Likewise, the cost of extracting hydrogen from water is still quite expensive. Airbus is betting on an increase in production and therefore a fall in the price in order to supply its planes.
For the Airbus project to be viable, all aeronautics players will have to get involved. Significant hydrogen production will have to be put in place, airports will need hydrogen transport and refueling infrastructure, public authorities will have to support these objectives with support plans and airlines will have buy these hydrogen-fueled aircraft. “Airbus will not succeed in this project alone” warned Grazzia Vittadini.
The risk of failure is considerable for Airbus. The company retains in particular the experience of the E-Fan X project launched in 2017 in collaboration with Siemens and Rolls-Royce. This collaboration aimed to launch a hybrid electric propulsion system on a regional aircraft in 2020 and had failed.
Promising Announcements in Difficult Times
This Airbus ZEROe announcement brings optimism as the aviation industry is going through probably the most serious crisis in its history. Containment and border closures induced by the coronavirus crisis brought global air traffic to a halt for several months. After an annual growth of 5% on average for 20 years and a doubling of the number of passengers carried over the same period, world traffic could plunge by 60% in 2020.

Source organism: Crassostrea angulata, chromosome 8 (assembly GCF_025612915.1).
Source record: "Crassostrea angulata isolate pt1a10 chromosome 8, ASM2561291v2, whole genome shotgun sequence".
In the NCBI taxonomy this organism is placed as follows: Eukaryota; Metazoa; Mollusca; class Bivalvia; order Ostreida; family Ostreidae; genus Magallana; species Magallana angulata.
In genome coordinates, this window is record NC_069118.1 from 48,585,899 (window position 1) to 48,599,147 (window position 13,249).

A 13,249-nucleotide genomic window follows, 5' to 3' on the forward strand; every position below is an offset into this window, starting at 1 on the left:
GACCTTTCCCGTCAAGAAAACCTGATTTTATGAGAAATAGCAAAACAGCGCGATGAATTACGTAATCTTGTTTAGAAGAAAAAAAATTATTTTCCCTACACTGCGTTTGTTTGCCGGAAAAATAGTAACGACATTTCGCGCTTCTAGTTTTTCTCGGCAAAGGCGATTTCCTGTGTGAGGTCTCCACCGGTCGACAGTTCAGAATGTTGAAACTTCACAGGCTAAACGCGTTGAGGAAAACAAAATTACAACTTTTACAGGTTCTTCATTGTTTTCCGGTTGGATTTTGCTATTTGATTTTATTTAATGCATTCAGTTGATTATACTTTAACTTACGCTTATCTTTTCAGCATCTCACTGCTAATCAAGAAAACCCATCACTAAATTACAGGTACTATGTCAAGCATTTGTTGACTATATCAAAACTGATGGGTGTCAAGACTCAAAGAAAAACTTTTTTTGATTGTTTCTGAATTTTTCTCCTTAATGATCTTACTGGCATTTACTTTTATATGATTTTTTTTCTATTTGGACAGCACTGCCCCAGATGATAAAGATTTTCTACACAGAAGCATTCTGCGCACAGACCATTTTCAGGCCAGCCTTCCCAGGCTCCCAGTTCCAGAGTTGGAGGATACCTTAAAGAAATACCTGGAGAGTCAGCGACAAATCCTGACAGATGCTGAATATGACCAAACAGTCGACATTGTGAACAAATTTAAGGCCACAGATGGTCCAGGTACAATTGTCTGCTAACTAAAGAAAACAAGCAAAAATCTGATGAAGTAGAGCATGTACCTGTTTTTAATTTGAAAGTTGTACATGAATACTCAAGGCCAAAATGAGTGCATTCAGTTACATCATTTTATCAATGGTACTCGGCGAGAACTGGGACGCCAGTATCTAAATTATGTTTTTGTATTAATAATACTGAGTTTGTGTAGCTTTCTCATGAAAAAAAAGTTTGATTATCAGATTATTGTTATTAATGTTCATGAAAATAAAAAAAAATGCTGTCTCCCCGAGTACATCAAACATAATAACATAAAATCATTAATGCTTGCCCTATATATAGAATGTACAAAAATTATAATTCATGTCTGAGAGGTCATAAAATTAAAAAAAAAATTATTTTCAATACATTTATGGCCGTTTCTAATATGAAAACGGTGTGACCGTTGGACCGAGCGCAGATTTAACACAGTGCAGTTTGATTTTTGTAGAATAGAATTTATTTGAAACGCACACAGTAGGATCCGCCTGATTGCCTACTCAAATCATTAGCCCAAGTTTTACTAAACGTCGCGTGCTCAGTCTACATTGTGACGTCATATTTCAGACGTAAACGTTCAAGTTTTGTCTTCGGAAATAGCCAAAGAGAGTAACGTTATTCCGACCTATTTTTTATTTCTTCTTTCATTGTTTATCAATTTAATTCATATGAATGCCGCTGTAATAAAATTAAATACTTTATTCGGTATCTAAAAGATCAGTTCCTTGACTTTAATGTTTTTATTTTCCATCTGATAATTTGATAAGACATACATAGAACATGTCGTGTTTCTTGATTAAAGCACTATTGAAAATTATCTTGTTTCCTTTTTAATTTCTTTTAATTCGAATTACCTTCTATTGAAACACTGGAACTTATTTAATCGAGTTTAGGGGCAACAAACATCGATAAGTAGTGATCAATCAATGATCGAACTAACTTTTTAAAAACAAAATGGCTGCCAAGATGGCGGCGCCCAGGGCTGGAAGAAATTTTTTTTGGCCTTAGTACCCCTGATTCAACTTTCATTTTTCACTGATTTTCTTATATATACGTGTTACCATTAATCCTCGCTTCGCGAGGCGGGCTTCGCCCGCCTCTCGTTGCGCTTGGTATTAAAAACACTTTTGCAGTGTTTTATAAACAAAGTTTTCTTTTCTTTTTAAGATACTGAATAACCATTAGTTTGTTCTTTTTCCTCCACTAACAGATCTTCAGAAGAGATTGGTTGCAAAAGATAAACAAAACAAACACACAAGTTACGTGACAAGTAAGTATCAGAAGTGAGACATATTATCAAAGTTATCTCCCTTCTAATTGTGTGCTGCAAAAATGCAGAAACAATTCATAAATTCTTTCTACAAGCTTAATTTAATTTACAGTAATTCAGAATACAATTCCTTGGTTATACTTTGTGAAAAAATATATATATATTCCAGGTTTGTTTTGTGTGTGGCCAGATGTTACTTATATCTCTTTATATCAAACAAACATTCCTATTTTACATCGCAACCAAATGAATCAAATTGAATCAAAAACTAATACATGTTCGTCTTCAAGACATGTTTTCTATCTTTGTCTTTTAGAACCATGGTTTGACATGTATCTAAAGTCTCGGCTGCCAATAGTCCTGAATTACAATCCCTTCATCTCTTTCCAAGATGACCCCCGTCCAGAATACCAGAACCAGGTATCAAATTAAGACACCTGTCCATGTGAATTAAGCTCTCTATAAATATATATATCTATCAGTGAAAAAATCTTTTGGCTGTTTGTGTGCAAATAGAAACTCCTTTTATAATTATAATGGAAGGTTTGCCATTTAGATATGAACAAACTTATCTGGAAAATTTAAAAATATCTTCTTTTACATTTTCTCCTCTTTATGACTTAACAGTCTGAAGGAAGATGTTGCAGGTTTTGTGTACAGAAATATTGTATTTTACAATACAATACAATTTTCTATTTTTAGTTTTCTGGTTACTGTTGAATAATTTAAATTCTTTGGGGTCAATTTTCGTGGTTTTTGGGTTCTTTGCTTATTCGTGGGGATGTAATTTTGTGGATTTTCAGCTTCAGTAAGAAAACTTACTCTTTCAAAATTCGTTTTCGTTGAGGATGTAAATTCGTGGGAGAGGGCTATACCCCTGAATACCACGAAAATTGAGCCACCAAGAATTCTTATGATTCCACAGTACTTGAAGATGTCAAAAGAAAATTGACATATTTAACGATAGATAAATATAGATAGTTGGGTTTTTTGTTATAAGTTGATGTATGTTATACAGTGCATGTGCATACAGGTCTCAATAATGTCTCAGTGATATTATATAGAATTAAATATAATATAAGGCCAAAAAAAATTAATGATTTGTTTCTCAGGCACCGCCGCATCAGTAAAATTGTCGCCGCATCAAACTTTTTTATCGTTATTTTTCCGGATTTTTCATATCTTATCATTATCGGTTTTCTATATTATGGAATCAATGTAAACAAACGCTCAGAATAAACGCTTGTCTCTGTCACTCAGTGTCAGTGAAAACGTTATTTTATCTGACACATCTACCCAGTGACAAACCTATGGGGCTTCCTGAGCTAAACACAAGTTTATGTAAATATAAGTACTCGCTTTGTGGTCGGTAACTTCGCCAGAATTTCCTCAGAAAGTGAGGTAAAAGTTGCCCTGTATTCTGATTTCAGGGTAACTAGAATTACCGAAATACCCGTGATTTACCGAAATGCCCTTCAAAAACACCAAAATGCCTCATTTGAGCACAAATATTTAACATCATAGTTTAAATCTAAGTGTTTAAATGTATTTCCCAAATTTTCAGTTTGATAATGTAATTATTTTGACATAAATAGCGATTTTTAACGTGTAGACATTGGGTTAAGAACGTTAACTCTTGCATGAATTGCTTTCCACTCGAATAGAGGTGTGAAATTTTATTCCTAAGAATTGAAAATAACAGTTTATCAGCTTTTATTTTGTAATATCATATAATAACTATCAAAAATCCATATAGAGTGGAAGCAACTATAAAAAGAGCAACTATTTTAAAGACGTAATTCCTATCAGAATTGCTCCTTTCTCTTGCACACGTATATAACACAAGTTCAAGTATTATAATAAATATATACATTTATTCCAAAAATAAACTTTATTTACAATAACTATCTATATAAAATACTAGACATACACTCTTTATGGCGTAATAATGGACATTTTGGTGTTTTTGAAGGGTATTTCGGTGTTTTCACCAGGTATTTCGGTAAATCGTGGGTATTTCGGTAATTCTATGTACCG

The International Air Transport Association (IATA) and the Airports Council International Europe (ACI) announce a full recovery in passenger traffic in 2024. This situation has a significant impact on airlines. In great financial difficulty, they are forced to ground part of their fleet and postpone or even cancel their orders for new aircraft. Aircraft manufacturers have received no less than 500 order cancellations and some 600 aircraft have seen their delivery postponed. Airbus has reduced its production rates by nearly 40%.
Despite everything, the French government wishes to restart air traffic as quickly as possible and places ecological transition at the heart of the plan to revive commercial aviation. The announcement of the Airbus ZEROe is timely since the French state will donate 1.5 billion euros over three years to the Council for Civil Aeronautical Research (Corac) in order to rapidly develop a low-carbon aircraft.
With news never coming alone, the low-cost airline Easyjet, attracted by these new hydrogen Airbuses, has already announced its intention to acquire them as soon as they enter service in 2035.